Replication of micro-optics is cost-effective
Ultraviolet embossing and injection molding enable the fabrication of low-cost micro-optical components for communications applications.
Micro-optical components are widely used as building blocks in many commercial applications. Components such as one- and two-dimensional diffraction gratings, subwavelength gratings, microlenses, and microprisms enable a large category of novel optical functions. These components can be used to split a laser beam into almost arbitrary patterns of spots or to transform a Gaussian beam into a tophat profile, as well as to replace conventional optical systems with compact and lightweight planar systems.
Micro-optical elements are traditionally made by etching fused silica. While this process produces precise components, it can be expensive and inflexible. The process also produces components that have a fixed index of refraction and a fixed thermal-expansion coefficient.
Replication techniques such as ultraviolet (UV) embossing or injection molding of polymers and sol-gel materials not only overcome these disadvantages but also allow the manufacture of high-precision double-sided components, eliminating the need to fix and align adjacent components. Micro-optical components produced using this replication technique have a precision comparable to that of fused-silica components, but typically cost only 10% to 20% as much. This is because replication equipment costs less than lithography and plasma-etching equipment and the throughput per machine is higher.
Replicating double-sided components
The introduction of double-sided components opens up a multitude of new applications (see Fig. 1). For example, by replicating on both sides of a substrate, a beamsplitter grating can be combined with focusing microlenses on the back surface. Alternatively, the front surface can be a diffractive lens and the back surface a refractive lens. Such hybrid solutions can be designed to behave athermally or achromatically—both useful properties for imaging in outdoor conditions, for example.
Ultraviolet embossing allows double-sided refractive and diffractive optical elements to be fabricated by a wafer-scale replication process that combines the high alignment and positioning accuracy of photolithographic processes with the low fabrication costs of a replication process. This combination of high precision and low cost means these components are ideal for data communications and telecommunications applications.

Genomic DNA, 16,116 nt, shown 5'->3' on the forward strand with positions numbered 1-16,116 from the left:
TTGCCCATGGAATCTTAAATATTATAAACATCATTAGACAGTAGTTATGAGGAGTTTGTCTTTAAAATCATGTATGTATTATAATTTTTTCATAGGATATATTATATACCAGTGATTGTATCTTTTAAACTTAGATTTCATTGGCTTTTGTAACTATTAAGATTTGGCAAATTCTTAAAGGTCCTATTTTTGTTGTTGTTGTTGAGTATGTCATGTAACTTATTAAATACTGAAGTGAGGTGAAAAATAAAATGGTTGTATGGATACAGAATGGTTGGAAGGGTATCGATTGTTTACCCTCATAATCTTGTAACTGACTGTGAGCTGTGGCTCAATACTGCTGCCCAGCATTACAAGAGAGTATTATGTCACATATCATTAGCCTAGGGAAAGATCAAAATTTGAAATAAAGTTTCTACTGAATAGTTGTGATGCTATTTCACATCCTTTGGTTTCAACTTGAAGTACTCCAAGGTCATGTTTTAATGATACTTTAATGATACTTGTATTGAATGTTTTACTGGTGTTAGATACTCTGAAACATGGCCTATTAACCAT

The replication process allows the designer to choose a substrate that is compatible with other materials and processes in the whole optoelectronic system. For example, the designer can choose a material with the appropriate index of refraction and thermal-expansion coefficient. Ultraviolet embossing also allows certain properties to be added to the components during manufacture; for example, subwavelength gratings can be incorporated into a component to give it antireflective properties.
FIGURE 2. A replicated optical module contains microlens arrays on both sides of a glass substrate. The front-to-back alignment accuracy and repeatability of the process is better than ±2 µm.photo courtesy HEPTAGON
In replication by UV embossing, microstructures are copied into a thin film of UV-curable epoxy resin (see Fig. 2). The substrate can range from a standard glass plate to a high-precision, machined refractive optical element such as a prism or lens. The thickness and uniformity of the replicated film can be controlled to form an overall surface planar to a fraction of a micron over areas of some millimeters—comparable to the quality of etched components in fused silica.
Double-sided replicas are obtained either by a simultaneous replication process on both sides of the substrate or by processing the two sides separately (see Fig. 2). In both cases, the alignment of front and back structures is achieved with specially designed alignment marks. It is very important that they be detected and analyzed with submicron resolution even through substrates with a thickness of several millimeters.
Accuracy a must